The elementary school in the Slovak village of Sarisske Michalny in the Presov region must desegregate Roma classes as ordered by a court decision communicated earlier this month, Amnesty International and the Slovak non-governmental organisation (NGO) Centre for Civil and Human Rights report.
In a landmark decision, the Presov District Court ruled on 5 December 2011 that the school had discriminated against Romani children by teaching them in separate classrooms without reasonable justification. The decision was delivered by the court on 3 January 2012.
“For the first time a domestic court in Slovakia has addressed the widespread and unlawful practice of segregated education of Romani children that affects the lives of thousands of children and traps them in a cycle of poverty and discrimination,” said Barbora Cernusakova, Amnesty International’s expert on Slovakia.
“Romani children in the elementary school in Sarisske Michalany are starting the new term in segregated classes but it must not be for long. The school must make immediate arrangements so that they can enjoy the same educational standards as other children within integrated classes," said Stefan Ivanco from the Centre for Civil and Human Rights.
For years, the elementary school in Sarisske Michalany has organised separate mainstream classes on a different floor of the building attended exclusively by children of Roma ethnic origin. This situation was compounded in the school year 2008/2009 when the school transferred to the separate classes all the remaining Romani children who had previously attended integrated classes with other children from the majority population.
The proceedings against the school were initiated by the Center for Civil and Human Rights in June 2010. The Center argued that this segregated education of Romani children in separate classes constituted a serious form of unlawful discrimination based on their ethnic origin and a violation of their right to an education free from discrimination. Amnesty International submitted a written intervention in the case, highlighting that the separation of Romani children in segregated Roma-only classes constitutes a violation of the right to equal treatment and the prohibition of discrimination under international law.
The Presov District Court rejected the school’s arguments that the education of Romani children from socially disadvantaged background in separate classes is the only means to provide equal quality of education for all pupils. The school had argued that the separate classes were set up to allow teachers to adopt a more individualised approach when teaching those children. However, the school failed to provide any evidence of the benefits for the Romani children of being taught in separate classes and that the measure was only temporary rather than long term.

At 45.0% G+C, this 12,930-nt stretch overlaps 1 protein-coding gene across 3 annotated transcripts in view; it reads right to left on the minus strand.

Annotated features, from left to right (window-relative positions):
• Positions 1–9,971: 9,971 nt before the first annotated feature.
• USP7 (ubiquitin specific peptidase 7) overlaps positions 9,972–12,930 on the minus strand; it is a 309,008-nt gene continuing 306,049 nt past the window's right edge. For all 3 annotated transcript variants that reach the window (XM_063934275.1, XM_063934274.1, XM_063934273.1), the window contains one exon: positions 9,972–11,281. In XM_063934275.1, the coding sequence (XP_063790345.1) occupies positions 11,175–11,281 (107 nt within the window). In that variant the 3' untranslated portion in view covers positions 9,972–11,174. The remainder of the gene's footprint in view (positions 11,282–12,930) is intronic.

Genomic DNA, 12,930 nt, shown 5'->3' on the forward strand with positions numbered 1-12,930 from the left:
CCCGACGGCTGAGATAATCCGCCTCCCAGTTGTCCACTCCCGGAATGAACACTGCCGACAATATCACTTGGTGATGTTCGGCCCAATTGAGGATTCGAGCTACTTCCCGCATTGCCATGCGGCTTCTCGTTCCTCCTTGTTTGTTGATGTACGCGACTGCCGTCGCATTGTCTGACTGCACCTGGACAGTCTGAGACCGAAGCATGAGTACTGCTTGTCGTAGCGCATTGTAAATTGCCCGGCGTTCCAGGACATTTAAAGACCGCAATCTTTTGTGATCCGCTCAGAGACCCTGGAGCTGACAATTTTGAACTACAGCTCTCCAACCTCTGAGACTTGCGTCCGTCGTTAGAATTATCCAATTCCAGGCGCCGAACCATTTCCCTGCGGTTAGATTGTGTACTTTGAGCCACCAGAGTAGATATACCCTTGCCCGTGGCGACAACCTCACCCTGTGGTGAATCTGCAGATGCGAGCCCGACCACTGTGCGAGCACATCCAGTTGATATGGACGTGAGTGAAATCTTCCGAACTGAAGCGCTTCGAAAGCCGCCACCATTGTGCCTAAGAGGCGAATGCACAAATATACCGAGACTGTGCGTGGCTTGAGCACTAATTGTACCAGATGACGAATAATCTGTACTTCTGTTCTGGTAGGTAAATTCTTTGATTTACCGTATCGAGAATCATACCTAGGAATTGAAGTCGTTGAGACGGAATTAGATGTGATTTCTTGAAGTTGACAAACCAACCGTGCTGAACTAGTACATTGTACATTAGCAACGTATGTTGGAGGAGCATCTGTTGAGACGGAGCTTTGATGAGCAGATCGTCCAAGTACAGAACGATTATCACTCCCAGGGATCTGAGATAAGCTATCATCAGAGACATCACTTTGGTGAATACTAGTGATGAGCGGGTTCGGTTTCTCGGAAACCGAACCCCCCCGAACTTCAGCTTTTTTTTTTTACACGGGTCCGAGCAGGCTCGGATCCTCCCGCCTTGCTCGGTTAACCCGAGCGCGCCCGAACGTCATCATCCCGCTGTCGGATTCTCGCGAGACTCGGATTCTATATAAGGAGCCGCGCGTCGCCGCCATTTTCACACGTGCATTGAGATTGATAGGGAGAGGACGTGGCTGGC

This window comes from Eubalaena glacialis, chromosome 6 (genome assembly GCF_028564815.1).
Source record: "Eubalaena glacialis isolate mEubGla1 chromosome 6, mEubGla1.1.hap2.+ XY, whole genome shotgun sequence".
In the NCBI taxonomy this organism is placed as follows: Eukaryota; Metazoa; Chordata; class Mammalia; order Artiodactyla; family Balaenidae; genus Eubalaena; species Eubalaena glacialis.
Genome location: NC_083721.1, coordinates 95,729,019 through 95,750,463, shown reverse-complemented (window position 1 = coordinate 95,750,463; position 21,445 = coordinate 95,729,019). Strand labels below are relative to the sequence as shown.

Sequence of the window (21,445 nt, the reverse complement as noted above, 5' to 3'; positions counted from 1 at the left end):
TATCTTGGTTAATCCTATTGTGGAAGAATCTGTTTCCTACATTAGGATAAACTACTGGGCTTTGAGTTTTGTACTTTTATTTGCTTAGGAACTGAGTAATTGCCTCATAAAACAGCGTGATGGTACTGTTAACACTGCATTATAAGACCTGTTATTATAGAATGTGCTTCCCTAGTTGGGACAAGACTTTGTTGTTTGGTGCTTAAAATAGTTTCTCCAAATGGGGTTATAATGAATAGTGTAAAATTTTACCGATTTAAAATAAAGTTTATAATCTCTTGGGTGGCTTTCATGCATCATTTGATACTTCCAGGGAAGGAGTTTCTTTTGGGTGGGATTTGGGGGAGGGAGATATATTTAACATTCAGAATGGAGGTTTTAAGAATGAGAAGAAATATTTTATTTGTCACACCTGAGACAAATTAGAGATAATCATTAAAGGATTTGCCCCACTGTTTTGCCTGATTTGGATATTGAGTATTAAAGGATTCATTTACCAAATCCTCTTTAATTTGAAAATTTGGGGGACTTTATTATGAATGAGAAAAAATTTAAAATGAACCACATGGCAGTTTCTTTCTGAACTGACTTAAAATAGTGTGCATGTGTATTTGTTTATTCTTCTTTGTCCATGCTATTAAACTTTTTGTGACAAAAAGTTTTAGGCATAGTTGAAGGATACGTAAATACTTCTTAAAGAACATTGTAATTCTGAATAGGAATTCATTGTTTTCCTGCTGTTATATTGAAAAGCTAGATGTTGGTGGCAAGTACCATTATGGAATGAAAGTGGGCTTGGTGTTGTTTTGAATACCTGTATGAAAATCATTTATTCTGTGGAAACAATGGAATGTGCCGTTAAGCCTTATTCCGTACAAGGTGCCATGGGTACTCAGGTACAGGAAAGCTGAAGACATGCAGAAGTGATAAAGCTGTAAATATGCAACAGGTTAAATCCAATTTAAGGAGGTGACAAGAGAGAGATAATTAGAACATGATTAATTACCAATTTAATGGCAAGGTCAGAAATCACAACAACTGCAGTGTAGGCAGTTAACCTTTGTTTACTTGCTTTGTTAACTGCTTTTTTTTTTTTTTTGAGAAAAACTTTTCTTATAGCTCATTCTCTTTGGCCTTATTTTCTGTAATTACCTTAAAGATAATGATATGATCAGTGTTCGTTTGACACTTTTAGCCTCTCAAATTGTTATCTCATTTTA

Furthermore, drawing on a range of international and regional human rights standards, including relevant judgments by the European Court of Human Rights, the District Court stated that the school practice of segregated education violates the country’s human rights obligations. The school is considering whether to appeal the District court decision.
"The school authorities must eliminate all forms of segregation and replace it with inclusive education. This may be a challenging task, but there is no alternative in order to fully realise the rights of all pupils in the school. We will be happy to assist the school in formulating and implementing an internal desegregation plan in line with the Court's decision," said Stefan Ivanco from the Centre for Civil and Human Rights.
"The implications of the Court’s decision go much further than the elementary school in Sarisske Michalany. It is a wake-up call for Slovak schools in general to adopt an inclusive approach based on the ethnic, cultural and social diversity of children. Inclusive education in a diverse environment teaches them to be friendly, tolerant, considerate and responsible in a society that is inherently diverse."
"All elementary schools must develop an individualised approach to teaching which does not unjustly exclude any child from mainstream education. National and local governments have to fully support them in line with their domestic and international legal obligations."
Amnesty International and the Center for Civil and Human Rights have been raising concerns over entrenched discrimination and segregation of Romani children in Slovak schools with the Slovak government for years. In September 2010, Amnesty International recommended a set of measures to be taken by the government in order to ensure the prohibition of segregation is enforced and put into practice.
“The Court’s ruling against segregation in education based on ethnic origin in one particular school must spur Slovak authorities into action. Following the resignation of the government in November 2011, all political parties that will form the new government following elections in March, must pledge to eradicate the existing systemic discrimination and segregation within the school system in the country,” said Barbora Cernusakova from Amnesty International.
“Real change won’t happen without genuine political will. So far we have seen very little action from the Slovak authorities. Accountability for the elimination of discriminatory barriers and for the successful integration of Romani children into mainstream education lies with the Slovak government.,” she concluded.